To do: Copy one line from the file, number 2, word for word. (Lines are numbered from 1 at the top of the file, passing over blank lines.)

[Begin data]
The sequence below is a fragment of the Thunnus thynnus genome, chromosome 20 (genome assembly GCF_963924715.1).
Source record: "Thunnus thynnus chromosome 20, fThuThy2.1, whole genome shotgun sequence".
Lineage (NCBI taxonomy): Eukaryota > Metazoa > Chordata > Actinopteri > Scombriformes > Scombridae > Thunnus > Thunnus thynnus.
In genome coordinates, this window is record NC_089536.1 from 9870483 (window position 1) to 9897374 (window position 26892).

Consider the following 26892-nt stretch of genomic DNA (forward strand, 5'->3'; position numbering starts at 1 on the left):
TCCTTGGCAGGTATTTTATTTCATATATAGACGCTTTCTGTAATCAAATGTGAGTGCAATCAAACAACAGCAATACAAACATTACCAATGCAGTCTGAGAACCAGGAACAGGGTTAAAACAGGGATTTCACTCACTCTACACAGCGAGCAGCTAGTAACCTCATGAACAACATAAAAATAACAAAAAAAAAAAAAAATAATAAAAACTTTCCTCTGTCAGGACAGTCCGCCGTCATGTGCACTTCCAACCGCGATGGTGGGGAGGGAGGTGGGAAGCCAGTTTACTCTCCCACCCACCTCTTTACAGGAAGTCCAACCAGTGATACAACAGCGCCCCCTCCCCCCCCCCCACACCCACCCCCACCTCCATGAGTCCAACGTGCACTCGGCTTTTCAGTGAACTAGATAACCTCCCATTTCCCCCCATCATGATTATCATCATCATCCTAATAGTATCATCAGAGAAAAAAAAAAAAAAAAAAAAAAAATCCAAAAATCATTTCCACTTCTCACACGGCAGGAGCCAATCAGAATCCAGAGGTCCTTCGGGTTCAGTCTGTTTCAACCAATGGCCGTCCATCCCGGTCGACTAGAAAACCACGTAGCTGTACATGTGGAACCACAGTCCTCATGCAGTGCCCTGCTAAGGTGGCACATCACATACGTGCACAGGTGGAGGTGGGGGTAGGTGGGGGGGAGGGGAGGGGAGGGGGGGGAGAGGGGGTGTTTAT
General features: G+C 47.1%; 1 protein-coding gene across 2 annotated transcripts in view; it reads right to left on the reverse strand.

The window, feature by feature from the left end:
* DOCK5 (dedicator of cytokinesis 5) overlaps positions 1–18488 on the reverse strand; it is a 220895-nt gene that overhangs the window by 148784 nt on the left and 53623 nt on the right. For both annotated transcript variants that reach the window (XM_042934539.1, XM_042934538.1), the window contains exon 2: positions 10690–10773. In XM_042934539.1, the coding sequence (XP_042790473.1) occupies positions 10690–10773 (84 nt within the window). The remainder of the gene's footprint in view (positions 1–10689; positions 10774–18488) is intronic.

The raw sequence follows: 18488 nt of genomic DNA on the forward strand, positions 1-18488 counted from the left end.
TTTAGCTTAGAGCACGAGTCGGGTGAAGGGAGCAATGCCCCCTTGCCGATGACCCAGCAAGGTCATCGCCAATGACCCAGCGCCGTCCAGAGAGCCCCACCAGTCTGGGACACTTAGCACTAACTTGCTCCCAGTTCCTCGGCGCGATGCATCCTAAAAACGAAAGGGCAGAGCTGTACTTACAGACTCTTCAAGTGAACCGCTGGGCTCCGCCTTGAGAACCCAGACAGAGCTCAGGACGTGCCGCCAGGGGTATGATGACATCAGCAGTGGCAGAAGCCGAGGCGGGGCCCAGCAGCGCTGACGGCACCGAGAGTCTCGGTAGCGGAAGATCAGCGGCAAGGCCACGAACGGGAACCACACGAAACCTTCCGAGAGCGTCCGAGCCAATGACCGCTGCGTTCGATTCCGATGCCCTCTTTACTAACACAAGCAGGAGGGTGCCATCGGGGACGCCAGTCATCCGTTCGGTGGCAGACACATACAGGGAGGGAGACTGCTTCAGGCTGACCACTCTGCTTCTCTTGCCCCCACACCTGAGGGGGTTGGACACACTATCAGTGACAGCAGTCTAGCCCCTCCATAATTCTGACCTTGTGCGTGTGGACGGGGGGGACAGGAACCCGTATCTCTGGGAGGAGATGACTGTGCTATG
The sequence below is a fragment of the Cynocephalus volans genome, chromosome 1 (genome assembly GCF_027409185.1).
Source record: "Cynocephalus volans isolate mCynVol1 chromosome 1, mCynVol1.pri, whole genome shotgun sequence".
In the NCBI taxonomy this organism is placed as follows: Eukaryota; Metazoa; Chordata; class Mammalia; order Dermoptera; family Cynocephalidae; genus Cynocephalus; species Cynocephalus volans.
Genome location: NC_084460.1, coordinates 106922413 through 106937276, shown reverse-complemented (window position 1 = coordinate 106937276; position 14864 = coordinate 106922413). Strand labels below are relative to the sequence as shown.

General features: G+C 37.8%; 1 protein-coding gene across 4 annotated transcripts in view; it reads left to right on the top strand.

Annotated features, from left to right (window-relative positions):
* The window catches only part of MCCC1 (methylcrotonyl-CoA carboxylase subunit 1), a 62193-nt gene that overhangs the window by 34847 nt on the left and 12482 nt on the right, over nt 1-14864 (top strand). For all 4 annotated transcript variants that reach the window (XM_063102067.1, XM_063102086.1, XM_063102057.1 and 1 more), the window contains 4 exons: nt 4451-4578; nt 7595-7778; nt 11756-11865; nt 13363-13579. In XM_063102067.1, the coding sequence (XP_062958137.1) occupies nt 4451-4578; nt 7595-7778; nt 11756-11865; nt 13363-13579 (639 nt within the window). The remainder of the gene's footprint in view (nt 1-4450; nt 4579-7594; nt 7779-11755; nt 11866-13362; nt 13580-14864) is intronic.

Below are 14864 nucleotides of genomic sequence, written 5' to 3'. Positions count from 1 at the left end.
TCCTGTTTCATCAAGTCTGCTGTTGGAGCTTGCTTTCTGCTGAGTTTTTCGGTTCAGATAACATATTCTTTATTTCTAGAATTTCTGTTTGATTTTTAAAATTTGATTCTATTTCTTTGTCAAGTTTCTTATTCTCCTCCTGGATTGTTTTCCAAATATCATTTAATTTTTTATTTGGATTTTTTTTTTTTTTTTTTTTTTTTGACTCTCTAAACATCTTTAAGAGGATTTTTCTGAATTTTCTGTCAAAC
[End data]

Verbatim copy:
Source record: "Thunnus thynnus chromosome 20, fThuThy2.1, whole genome shotgun sequence".